Defining the gift of leadership
William Gladstone and Benjamin Disraeli were two of Great Britain’s most influential statesman of the 19th century. While both achieved great things, their approach to dealing with people was very different. This is illustrated by a story that has been told of a young woman who dined with these famous men on consecutive nights.
When she was asked about her impression of them, she said, “When I left the dining room after sitting next to Mr. Gladstone, I thought he was the cleverest man in England. But after sitting next to Mr. Disraeli, I thought I was the cleverest woman in England.” Disraeli’s style is one that we as leaders can all learn. Valuing people and appreciating their worth is what builds loyalty and trust.
Dr. Rod Risley has that gift of listening and leadership perspective. Risley is executive director of Phi Theta Kappa, the largest honor society in higher education, which happens to be located in Jackson. Risley is a native of Kansas and earned his associate degree from San Jacinto College and baccalaureate degree from Sam Houston State University in Texas. After graduation, he accepted a position with Phi Theta Kappa, which had been founded in 1918 in Canton. Over his 36-year career with the organization, he has served in a variety of roles, and in 1985, he became its second executive director when he took over from his predecessor, Margaret Mosal.
During his tenure, the organization has grown from five employees to over 80, from 500 chapters to over 1,300, and now inducts over 135,000 students annually. During this time, Risley also went on to earn his MBA from Millsaps and Ph.D. from Mississippi State University.
Risley’s humble leadership style has allowed him to align himself with other people who share a passion and vision for positively impacting the lives of students. Risley shared, “I know my strengths and weaknesses, and from early on I have surrounded myself with very talented people who share our mission.”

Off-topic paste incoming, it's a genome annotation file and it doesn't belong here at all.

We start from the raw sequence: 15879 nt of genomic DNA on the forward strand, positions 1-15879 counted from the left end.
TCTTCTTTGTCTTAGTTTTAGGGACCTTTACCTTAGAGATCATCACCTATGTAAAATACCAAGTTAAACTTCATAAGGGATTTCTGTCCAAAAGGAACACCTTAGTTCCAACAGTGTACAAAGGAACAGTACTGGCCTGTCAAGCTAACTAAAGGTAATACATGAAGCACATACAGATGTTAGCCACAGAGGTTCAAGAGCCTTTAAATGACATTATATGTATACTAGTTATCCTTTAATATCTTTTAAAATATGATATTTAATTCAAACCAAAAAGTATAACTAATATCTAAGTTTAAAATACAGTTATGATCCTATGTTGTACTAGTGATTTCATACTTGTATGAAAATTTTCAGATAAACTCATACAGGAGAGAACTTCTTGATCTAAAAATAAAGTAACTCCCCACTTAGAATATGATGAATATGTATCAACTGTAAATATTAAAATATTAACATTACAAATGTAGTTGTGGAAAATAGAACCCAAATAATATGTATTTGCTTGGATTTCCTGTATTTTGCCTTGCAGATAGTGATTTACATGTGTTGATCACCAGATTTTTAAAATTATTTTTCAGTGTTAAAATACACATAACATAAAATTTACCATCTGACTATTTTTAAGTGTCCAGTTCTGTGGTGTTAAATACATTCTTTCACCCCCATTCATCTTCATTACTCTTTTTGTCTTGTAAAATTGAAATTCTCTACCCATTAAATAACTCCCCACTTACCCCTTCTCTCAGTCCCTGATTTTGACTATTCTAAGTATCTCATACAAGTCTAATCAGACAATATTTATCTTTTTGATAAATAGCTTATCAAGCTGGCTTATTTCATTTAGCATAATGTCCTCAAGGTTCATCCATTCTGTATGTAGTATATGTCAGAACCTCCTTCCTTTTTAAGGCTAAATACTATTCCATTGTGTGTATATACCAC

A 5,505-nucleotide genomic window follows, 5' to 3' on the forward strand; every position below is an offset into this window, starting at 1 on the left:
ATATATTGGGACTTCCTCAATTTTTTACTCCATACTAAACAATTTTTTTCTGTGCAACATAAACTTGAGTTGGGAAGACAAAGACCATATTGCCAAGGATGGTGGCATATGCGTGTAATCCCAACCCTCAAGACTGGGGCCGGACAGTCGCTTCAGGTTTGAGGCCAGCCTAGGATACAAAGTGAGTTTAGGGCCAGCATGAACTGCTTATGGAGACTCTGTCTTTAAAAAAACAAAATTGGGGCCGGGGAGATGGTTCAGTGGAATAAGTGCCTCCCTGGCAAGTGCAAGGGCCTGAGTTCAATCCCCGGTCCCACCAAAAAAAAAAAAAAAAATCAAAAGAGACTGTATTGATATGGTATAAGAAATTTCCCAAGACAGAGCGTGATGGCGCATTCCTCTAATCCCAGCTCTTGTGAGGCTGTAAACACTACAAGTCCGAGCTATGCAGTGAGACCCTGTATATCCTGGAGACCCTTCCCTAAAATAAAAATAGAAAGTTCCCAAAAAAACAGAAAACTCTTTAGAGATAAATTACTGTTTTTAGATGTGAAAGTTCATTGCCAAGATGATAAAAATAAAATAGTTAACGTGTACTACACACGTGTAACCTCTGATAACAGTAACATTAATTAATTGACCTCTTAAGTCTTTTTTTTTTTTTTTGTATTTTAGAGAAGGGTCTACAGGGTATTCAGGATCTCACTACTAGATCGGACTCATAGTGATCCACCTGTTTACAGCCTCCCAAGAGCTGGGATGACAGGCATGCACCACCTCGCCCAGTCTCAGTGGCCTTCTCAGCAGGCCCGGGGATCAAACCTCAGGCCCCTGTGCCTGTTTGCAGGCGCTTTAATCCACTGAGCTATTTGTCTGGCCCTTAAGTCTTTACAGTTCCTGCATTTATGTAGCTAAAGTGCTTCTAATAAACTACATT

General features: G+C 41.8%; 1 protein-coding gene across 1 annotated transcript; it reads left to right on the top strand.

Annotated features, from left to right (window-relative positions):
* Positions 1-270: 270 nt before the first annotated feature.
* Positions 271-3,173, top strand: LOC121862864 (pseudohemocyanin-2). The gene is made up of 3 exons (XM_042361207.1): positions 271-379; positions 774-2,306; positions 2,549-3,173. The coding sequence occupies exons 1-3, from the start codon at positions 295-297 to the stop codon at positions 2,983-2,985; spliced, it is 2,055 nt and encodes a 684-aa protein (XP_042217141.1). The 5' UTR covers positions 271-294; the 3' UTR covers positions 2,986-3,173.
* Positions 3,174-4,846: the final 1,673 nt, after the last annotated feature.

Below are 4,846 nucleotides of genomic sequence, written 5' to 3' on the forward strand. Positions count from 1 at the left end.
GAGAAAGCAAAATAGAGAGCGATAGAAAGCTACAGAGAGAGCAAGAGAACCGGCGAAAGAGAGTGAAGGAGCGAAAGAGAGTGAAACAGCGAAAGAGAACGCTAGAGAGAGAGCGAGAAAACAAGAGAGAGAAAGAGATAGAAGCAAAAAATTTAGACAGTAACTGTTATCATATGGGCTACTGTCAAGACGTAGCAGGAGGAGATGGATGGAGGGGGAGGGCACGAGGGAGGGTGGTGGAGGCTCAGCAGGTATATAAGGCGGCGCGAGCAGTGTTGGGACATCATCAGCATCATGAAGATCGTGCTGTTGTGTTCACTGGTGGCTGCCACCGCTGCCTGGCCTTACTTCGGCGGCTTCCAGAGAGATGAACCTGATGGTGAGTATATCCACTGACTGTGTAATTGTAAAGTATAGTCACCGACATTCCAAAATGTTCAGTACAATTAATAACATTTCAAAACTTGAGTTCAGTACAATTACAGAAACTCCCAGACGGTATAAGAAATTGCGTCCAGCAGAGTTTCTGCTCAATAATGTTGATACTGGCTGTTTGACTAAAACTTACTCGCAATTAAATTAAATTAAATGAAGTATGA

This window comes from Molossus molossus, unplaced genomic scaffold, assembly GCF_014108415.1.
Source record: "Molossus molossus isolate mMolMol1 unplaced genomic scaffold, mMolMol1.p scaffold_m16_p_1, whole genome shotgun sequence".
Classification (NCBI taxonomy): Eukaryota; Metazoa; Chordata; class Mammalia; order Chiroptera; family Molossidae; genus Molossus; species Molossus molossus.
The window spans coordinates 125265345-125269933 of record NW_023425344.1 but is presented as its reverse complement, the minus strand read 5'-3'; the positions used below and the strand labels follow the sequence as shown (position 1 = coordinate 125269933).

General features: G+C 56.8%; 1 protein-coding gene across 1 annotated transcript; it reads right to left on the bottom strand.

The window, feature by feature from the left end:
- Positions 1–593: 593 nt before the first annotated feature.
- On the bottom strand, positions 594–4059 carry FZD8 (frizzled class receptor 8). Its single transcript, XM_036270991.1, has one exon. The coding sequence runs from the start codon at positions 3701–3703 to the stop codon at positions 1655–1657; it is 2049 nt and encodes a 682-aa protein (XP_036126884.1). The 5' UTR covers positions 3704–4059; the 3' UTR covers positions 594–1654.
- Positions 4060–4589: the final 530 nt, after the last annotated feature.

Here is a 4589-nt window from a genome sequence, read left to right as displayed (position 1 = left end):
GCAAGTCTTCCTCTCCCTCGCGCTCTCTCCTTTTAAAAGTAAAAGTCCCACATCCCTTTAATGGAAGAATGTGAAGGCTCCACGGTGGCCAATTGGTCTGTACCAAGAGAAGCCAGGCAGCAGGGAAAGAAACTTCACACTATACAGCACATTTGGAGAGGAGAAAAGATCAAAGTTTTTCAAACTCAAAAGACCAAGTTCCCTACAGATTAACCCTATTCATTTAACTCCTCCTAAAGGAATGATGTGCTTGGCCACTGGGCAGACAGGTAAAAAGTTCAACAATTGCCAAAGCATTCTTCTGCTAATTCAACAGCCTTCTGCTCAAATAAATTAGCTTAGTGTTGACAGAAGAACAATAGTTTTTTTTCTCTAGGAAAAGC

He noted that he learned from his mentor and predecessor, Margaret Mosal, about the importance of valuing and affirming people. As a leader, one of the most important roles that Risley plays is to be an environmental scanner. He usually logs over 250,000 miles a year traveling the world to keep a perspective on the rapidly evolving education system. This has allowed Phi Theta Kappa to continue to innovate and grow.
We discussed how important it is to never become complacent just because you may be in the lead.
Risley noted, “I remind our team that we will one day likely have more competition, and so we need to daily strive to improve what we do and offer more value to our members.”
Because of his tenure and expertise, Risley and Phi Theta Theta Kappa are playing an important role in the changes that are taking place in education.
For example, he recently served on the 21st Century National Commission on the Future of Community Colleges, which issued a landmark report, “Reclaiming the American Dream.”
Phi Theta Kappa’s world headquarters is located in the heart of Jackson. It is a beautiful facility, and we are fortunate that the organization chose to stay here as they could have easily moved to Washington, D.C., or another major city. Mississippians should be proud to have this organization based in our state, and our community college system is a direct beneficiary of their presence.
While our country’s education system faces some steep challenges to regain our status as a world leader in education, I am encouraged and excited to see the positive impact that Risley and the Phi Theta Kappa organization are having on addressing these problems.
Up Close With Dr. Rod Risley
Title: Executive director, Phi Theta Kappa Honor Society
First Job: “I worked in my father’s grocery store business.”
Favorite Books: Tuesdays with Morrie (Mitch Albom); Man’s Search for Meaning (Viktor Frankl)
Proudest Moment as Leader: “It was a proud moment for our organization when the White House recently called and asked us to identify students to participate in the first ever White House Summit on Community Colleges.”
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